Tuesday, October 23, 2012

Update on Quality Measures

The Veterans Administration was an early adopter of quality measurement, performance accountability, and the use of EHRs.  The VA is into their second decade of using EHRs along with quality measures to help care for veterans. Originally, most nationally recognized quality measures were implemented in a “one size fits all” manner.

Joseph Francis, MD., from the Office of Informatics and Analytics within the VA’s Central Office, provides commentary on quality measures on the VA’s Health Services Research & Development Service site. As he reports, most quality measures today focus on a single episode of care, and therefore, they may also fail to capture appropriate clinical decisions and changes in the patient’s health status and risk over a longitudinal timeframe.

His commentary points out that the EHR VistA-CPRS remains limited in its ability to capture clinical concepts using standardized data elements. As a result, the VA currently uses chart abstraction on a sample of veterans to estimate performance based on HEDIS a set of performance measures maintained by NCQA and Joint Commission measures.  

When structured clinical data is captured electronically, it often occurs through relatively inflexible clinical reminders, which can create challenges for clinicians due to the poor context-sensitivity of the reminders and their interference with workflow.

The situation today is that nearly $20 billion in incentive payments have been made available to hospitals and providers to accelerate EHR adoption as part of the HITECH Act. Providers and hospitals that adopt certified EHRs must demonstrate Meaningful Use by generating and reporting quality measures and public health information.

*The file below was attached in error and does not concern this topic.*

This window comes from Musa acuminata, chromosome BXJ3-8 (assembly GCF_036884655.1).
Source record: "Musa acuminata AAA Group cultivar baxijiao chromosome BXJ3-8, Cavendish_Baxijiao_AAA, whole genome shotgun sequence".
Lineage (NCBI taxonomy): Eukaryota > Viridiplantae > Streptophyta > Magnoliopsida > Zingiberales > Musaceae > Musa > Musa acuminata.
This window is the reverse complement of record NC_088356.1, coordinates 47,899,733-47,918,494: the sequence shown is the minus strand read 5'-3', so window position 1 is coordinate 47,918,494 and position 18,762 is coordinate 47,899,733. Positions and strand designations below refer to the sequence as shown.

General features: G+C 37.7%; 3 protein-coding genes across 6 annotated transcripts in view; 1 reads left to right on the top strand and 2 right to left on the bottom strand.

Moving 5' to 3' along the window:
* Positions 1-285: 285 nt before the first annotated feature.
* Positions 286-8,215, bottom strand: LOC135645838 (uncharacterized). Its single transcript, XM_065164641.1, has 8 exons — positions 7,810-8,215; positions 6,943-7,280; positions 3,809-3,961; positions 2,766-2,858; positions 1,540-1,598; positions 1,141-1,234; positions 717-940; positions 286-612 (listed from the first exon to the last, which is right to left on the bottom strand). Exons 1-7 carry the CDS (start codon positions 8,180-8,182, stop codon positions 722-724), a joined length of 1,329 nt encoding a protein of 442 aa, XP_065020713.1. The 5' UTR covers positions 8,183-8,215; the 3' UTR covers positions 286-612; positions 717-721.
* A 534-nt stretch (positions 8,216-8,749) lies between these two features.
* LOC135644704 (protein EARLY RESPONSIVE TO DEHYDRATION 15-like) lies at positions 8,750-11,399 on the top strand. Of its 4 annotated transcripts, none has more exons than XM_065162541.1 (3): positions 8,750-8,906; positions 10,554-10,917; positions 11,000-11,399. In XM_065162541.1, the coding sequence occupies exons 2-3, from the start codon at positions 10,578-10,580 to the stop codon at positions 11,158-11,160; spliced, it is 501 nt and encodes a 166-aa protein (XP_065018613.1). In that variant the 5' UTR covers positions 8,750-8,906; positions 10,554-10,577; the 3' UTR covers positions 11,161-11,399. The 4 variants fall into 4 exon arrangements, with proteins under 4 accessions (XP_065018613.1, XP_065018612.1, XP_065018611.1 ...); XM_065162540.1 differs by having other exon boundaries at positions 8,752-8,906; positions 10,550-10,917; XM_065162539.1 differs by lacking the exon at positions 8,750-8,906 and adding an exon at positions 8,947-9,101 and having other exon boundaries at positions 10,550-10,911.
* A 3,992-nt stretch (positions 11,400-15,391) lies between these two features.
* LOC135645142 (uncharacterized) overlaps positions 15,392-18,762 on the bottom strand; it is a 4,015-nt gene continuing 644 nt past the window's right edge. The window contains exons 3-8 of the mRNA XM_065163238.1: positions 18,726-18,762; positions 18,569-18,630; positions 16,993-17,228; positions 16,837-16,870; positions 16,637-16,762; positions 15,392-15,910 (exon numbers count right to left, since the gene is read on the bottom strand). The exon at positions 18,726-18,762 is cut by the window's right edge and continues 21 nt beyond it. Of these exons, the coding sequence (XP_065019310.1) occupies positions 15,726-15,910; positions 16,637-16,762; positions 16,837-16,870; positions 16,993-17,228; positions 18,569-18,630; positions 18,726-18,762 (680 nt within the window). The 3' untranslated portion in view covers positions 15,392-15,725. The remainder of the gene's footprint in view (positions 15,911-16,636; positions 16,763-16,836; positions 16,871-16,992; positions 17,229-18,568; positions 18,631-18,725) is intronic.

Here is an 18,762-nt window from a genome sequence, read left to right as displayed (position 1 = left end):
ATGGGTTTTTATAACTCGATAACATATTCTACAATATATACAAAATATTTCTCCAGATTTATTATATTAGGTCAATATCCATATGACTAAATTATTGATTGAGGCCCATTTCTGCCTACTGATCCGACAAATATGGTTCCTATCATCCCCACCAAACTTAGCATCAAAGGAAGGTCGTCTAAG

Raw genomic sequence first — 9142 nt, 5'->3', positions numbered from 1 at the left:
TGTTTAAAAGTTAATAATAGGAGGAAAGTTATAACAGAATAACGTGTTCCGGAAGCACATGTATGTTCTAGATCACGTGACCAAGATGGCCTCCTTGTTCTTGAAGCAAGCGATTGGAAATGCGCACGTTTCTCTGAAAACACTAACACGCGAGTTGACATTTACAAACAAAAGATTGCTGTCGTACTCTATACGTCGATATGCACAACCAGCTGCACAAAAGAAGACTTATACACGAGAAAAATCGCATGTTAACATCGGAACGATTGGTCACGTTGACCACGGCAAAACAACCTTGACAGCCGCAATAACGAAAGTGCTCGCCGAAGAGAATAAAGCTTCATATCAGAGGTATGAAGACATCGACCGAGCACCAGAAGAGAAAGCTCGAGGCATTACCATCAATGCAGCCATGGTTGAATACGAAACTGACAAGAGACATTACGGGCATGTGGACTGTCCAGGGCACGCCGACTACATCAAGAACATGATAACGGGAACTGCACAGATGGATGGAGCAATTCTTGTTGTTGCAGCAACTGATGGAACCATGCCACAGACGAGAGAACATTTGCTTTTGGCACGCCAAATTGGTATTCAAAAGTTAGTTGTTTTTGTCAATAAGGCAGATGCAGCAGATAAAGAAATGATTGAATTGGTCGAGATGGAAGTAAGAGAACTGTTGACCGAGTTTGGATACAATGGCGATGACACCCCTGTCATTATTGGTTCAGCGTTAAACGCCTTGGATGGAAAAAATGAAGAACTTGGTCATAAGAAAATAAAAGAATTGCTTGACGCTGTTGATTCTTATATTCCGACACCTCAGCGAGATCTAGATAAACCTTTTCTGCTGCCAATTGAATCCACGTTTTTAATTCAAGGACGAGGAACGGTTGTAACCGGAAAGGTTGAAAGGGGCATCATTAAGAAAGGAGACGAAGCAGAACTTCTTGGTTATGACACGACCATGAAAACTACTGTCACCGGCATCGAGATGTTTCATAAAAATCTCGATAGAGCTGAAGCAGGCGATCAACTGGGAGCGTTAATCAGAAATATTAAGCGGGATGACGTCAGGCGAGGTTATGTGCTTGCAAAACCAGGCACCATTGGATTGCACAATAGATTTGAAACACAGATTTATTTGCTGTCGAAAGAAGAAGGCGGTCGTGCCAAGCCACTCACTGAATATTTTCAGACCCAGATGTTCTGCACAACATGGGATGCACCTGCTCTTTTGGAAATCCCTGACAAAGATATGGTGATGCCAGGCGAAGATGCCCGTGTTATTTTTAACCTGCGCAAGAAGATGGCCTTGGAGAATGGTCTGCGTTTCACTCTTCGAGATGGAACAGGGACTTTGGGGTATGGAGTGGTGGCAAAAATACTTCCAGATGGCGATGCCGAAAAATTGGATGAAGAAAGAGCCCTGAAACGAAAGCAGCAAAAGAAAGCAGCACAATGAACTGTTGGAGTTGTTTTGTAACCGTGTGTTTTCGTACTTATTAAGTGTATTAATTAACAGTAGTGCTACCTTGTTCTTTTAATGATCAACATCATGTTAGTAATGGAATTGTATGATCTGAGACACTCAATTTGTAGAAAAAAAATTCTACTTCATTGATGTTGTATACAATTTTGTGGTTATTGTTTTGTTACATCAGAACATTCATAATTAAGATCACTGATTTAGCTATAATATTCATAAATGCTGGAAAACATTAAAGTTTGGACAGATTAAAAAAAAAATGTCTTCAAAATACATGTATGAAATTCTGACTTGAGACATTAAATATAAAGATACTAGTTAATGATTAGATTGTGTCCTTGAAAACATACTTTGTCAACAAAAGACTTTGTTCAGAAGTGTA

Also, Stage 2 and 3 of Meaningful Use will require information sent electronically to providers to use nationally recognized data standards so that health information will be shared seamlessly across multiple health systems and providers. In addition, rapid advances in computer science especially the use of natural language processing for complex analytics are allowing the use of much richer information to provide context-sensitive, patient-centric decision support.

As a result of these developments, new ways have to be considered on how to measure quality in the future with the need to:

  • Develop longitudinal quality measurements that incorporate clinical actions
  • Develop risk-tailored quality measurements
  • Develop patient-centered quality measurements
 These measures represent a major shift for quality measurement in the VA and the nation. Several of these actions are already being tested and deployed. For example, the VA is now implementing clinically appropriate action measures for diabetes and a predictive model for mortality and hospital admission within primary care. To expand research, it will require ongoing collaboration between health services researchers who can provide the objectivity to pilot, refine, and evaluate the measures.